Return to index: [Subject] [Thread] [Date] [Author]

Re: Engineers involved with UBC

[Subject Prev][Subject Next][Thread Prev][Thread Next]
At 02:44 PM 03/21/2000 EST, you wrote:
>Is there anyone on this list who is, or who knows of someone that is, 
>involved with the development of UBC, particularly on wind loads? Between 
>ASCE 7 and UBC, I find a major difference in wind pressure on side walls of a 
>building. In fact, UBC does not seem to address it at all.  I would like to 
>know the reason for the difference.
>
>P. Rajendran
>Service & Technology Corporation
>105 SW Penn
>Bartlesville, OK 74003
>Ph: 918 336 8161  FAX: 918 336 8265
------------------
Mark Anderson posted this reply (below) yesterday. I was involved with the
wind code formulation for the 1982 UBC also, and I agree with him. The UBC
makes every wall a windward and leeward wall in turn, and it was deemed that
analyzing as a side wall was non-controlling of design, and thus unnecessary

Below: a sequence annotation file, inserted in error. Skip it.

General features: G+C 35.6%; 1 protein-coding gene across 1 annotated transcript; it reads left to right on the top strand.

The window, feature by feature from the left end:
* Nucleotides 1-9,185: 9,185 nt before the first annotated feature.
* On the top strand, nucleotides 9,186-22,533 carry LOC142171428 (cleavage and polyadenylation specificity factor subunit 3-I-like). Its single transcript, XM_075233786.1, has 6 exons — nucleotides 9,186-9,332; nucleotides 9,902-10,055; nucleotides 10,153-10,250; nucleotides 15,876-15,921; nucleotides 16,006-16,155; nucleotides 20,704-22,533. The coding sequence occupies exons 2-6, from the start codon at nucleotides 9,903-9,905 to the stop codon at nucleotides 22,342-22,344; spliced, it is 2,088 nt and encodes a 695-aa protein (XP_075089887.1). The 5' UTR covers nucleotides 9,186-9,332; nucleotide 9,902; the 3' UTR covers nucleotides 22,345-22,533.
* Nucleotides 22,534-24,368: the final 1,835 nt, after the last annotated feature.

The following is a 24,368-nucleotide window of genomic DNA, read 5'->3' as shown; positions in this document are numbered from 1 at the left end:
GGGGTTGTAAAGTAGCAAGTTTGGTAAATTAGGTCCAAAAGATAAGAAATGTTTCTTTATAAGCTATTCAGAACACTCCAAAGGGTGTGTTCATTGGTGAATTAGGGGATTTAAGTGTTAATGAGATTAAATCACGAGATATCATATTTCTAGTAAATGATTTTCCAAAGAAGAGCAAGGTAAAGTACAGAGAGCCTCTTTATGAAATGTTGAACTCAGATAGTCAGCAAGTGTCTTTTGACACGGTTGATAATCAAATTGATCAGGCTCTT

to do.

Why AISC 7 is different I do not know. Maybe AISC does not rely on seismic
code complexity as its basis for reputation and self-esteem, and makes up
for it with wind code complexity. A cynic might know, if you can find one.  

Charles Greenlaw SE  Sacramento CA

>I was involved in some of the proposals concerning the rewrite of this
>section for the 1982 UBC, and recall that we proposed the use of
>"non-windward" walls for "leeward" walls, but it didn't fly.  My
>understanding was that the prevailing point of view was that the issue was
>meant to be addressed by considering as many different wind directions as
>necessary to envelope all possible effects.  Wind loading of sidewalls
>was/is considered to be provided for by application of leeward wall effects.
>
>Mark D. Anderson
>